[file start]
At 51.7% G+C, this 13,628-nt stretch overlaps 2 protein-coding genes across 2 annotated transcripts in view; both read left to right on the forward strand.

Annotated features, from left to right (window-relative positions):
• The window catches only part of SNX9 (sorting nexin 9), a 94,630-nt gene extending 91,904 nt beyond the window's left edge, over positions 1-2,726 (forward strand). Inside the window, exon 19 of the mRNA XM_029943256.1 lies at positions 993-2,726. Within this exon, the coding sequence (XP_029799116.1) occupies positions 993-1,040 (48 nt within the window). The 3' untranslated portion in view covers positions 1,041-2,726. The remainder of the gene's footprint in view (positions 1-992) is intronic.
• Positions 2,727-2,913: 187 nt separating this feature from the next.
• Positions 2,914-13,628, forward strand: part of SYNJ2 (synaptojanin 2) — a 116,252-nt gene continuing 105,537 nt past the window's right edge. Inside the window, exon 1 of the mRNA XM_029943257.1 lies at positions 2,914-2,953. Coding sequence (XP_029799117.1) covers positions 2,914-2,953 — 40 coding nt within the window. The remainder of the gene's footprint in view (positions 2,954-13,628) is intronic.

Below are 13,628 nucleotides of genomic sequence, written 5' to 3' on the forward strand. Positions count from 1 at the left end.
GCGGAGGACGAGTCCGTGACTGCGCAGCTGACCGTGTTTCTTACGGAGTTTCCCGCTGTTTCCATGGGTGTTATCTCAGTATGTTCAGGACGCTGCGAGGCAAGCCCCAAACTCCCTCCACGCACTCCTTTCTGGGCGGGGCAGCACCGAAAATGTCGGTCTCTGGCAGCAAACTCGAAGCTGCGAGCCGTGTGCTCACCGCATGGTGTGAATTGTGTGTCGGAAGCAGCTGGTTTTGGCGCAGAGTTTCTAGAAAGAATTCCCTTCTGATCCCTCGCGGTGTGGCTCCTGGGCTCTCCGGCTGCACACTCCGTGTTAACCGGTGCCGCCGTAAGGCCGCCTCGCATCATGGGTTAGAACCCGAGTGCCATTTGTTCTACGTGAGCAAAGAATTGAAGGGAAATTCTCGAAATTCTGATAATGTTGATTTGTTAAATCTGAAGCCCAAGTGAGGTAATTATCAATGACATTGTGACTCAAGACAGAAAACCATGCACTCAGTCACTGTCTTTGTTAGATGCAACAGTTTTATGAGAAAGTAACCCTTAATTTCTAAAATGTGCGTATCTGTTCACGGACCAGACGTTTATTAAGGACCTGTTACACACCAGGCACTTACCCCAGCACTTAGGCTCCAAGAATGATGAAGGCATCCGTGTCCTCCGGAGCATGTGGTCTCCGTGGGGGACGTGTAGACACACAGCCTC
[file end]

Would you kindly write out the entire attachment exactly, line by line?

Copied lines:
At 51.7% G+C, this 13,628-nt stretch overlaps 2 protein-coding genes across 2 annotated transcripts in view; both read left to right on the forward strand.

Annotated features, from left to right (window-relative positions):
• The window catches only part of SNX9 (sorting nexin 9), a 94,630-nt gene extending 91,904 nt beyond the window's left edge, over positions 1-2,726 (forward strand). Inside the window, exon 19 of the mRNA XM_029943256.1 lies at positions 993-2,726. Within this exon, the coding sequence (XP_029799116.1) occupies positions 993-1,040 (48 nt within the window). The 3' untranslated portion in view covers positions 1,041-2,726. The remainder of the gene's footprint in view (positions 1-992) is intronic.
• Positions 2,727-2,913: 187 nt separating this feature from the next.
• Positions 2,914-13,628, forward strand: part of SYNJ2 (synaptojanin 2) — a 116,252-nt gene continuing 105,537 nt past the window's right edge. Inside the window, exon 1 of the mRNA XM_029943257.1 lies at positions 2,914-2,953. Coding sequence (XP_029799117.1) covers positions 2,914-2,953 — 40 coding nt within the window. The remainder of the gene's footprint in view (positions 2,954-13,628) is intronic.

Below are 13,628 nucleotides of genomic sequence, written 5' to 3' on the forward strand. Positions count from 1 at the left end.
GCGGAGGACGAGTCCGTGACTGCGCAGCTGACCGTGTTTCTTACGGAGTTTCCCGCTGTTTCCATGGGTGTTATCTCAGTATGTTCAGGACGCTGCGAGGCAAGCCCCAAACTCCCTCCACGCACTCCTTTCTGGGCGGGGCAGCACCGAAAATGTCGGTCTCTGGCAGCAAACTCGAAGCTGCGAGCCGTGTGCTCACCGCATGGTGTGAATTGTGTGTCGGAAGCAGCTGGTTTTGGCGCAGAGTTTCTAGAAAGAATTCCCTTCTGATCCCTCGCGGTGTGGCTCCTGGGCTCTCCGGCTGCACACTCCGTGTTAACCGGTGCCGCCGTAAGGCCGCCTCGCATCATGGGTTAGAACCCGAGTGCCATTTGTTCTACGTGAGCAAAGAATTGAAGGGAAATTCTCGAAATTCTGATAATGTTGATTTGTTAAATCTGAAGCCCAAGTGAGGTAATTATCAATGACATTGTGACTCAAGACAGAAAACCATGCACTCAGTCACTGTCTTTGTTAGATGCAACAGTTTTATGAGAAAGTAACCCTTAATTTCTAAAATGTGCGTATCTGTTCACGGACCAGACGTTTATTAAGGACCTGTTACACACCAGGCACTTACCCCAGCACTTAGGCTCCAAGAATGATGAAGGCATCCGTGTCCTCCGGAGCATGTGGTCTCCGTGGGGGACGTGTAGACACACAGCCTC